The "moving working tree" concept only works if we are constantly pushing code forward. Code starts it's life on the master branch, which only ever contains production-ready code. Our number one priority is to ship code, so we immediately focus on this by creating a release branch which is branched from master. Feature branches are created off of this current release branch, and are iterated through as usual within a local development environment. The "staging" server always looks at the current release branch, and is where we test integrated code.

You can think of every release tied to a 2-week sprint. Since the goal of sprints is to ship code at the end of every sprint, this aligns perfectly. After you have fully tested your code on staging and it is ready to be released, you can merge the release branch into master, which is the only way to get code into master. Then, we tag the release, to signify a specific release on the branch at this point in time. We then deploy that tagged version of code to production.

After code is pushed to production, a new release branch is created from master, and the process is repeated. Let's say you have a code freeze for the last 2 days of the sprint, but what to start on the next release? No worries. Just create a new release branch based on the current release branch, and start coding. In this situation, we just need to make sure to merge the master branch back into the new release branch after code makes it's way into that branch. Note that since master only ever contains production-ready code, it is always ok to merge master back into the current release branch. But, we don't want to move code in master back into an old release branch; remember, we always move forward so the concept of our moving working tree stays in-tact.

Hotfixes also get tremendously easier. Now, a hotfix works exactly like any other feature, as long as we make sure to branch our new hotfix branch off of the release branch of where the fix is to be applied. But doesn't this break the concept of our moving working tree? Not at all, as once the code has been merged into the release branch and merged into master, we will pull that code forward and also merge it back into our current release branch.

Modern deployment processes such as Bitbucket Pipelines can be setup to look at wildcard branches. We have to make sure we setup all pushes to release/* to automatically build and release to our staging server. This is pretty neat, as our staging server will automatically look at what currently needs to be tested. A push of an old release branch will automatically push out code tied to that old release branch so we can test a hotfix. And also, any pushes of our current release branch will also be pushed to staging. These deployments can be passively managed through the merges of these branches; want to hold off for a little while longer to test that hotfix? No worries, just put pull requests on hold as long as needed, or setup an additional staging server for your complex needs and requirements.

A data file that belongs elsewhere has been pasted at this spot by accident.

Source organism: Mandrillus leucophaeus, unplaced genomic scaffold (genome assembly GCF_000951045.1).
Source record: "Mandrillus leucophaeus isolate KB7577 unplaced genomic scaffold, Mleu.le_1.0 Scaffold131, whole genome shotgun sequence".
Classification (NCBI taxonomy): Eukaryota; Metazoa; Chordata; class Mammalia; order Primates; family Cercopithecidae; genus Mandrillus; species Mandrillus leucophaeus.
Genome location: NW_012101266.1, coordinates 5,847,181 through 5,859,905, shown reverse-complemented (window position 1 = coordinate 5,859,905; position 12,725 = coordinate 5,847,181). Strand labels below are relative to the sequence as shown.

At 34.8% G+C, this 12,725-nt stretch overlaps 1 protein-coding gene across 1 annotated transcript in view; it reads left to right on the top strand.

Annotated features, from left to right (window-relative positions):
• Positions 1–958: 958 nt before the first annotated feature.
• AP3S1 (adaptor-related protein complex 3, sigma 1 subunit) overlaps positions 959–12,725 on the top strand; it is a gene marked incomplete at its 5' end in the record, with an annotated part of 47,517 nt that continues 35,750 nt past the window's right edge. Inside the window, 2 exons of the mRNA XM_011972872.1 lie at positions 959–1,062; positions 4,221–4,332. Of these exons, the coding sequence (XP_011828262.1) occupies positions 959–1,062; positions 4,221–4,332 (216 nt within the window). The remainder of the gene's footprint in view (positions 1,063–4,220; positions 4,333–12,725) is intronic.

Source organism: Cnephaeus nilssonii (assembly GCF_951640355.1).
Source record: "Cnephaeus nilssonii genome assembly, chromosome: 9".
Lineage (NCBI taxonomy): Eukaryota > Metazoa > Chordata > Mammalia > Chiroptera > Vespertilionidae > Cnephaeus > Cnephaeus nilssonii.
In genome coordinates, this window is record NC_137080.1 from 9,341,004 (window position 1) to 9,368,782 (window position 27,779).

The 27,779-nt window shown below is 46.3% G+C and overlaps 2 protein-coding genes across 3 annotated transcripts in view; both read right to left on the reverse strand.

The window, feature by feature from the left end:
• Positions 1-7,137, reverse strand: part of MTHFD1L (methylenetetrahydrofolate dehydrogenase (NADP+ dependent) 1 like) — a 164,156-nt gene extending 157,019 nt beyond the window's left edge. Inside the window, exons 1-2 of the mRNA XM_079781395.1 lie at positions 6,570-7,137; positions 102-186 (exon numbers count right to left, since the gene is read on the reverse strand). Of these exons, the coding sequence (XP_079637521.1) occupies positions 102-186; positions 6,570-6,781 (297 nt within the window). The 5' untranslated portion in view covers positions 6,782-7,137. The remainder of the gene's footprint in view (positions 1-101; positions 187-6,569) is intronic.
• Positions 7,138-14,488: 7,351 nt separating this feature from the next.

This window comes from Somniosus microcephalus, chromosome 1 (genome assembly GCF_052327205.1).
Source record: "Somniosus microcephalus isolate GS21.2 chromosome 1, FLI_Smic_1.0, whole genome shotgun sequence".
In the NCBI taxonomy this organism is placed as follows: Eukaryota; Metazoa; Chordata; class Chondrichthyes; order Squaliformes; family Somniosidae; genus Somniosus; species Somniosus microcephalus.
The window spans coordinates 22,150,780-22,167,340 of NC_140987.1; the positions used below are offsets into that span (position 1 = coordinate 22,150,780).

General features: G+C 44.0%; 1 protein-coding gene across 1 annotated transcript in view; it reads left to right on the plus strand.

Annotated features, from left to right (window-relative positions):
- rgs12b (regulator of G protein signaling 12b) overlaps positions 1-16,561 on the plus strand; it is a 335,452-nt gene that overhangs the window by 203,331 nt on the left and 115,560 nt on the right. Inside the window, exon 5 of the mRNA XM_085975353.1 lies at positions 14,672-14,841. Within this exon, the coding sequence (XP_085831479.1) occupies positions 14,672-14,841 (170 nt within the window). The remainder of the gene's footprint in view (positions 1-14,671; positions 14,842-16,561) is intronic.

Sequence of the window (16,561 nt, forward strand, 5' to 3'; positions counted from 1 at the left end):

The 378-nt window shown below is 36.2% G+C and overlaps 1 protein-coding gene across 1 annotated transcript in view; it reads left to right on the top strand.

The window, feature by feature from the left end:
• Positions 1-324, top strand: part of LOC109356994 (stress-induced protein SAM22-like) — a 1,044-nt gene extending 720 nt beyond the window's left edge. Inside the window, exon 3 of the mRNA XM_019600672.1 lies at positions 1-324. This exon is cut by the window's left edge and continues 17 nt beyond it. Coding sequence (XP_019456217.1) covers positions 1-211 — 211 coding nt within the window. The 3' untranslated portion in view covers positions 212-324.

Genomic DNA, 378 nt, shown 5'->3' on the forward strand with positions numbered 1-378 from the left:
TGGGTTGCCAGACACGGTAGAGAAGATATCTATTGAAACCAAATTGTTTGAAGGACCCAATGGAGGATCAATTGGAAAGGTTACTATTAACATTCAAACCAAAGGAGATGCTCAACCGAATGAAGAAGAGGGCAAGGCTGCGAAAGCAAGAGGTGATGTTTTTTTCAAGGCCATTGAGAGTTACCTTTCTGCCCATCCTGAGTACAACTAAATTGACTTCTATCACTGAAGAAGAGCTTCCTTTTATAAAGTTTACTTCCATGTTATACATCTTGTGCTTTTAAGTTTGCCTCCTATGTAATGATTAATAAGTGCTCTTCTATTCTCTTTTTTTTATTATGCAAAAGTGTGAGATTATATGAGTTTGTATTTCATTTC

You'll also want to make sure that the "main branch" within Github or Bitbucket is pointed at your current release branch, so pull requests automatically default to get merged into this release branch. This can be easily updated by a system administrator at the end of every sprint.

Questions? Comments? I'd love to hear feedback on this new workflow and your experiences with the updated process. I truly believe this updated workflow process can help mitigate unneeded complexity and help do what you do best as developers: ship software.

Comments

I have a problem with the notion that the release branches appear to live past the release. That is a bad idea since it allows someone to add commits to the branch after the release so the branch does not reflect what is released. But that is not necessary. The release branch should be deleted when matter is tagged and then if you need to do release 1.1.1 you create release/1.1.1 starting from the 1.1 tag.After that it basically boils down to what name you put on things and merging to existing branch vs. create new branch. I would much rather be able to say that development is done on develop branch rather than saying it by is on the highest numbered release branch.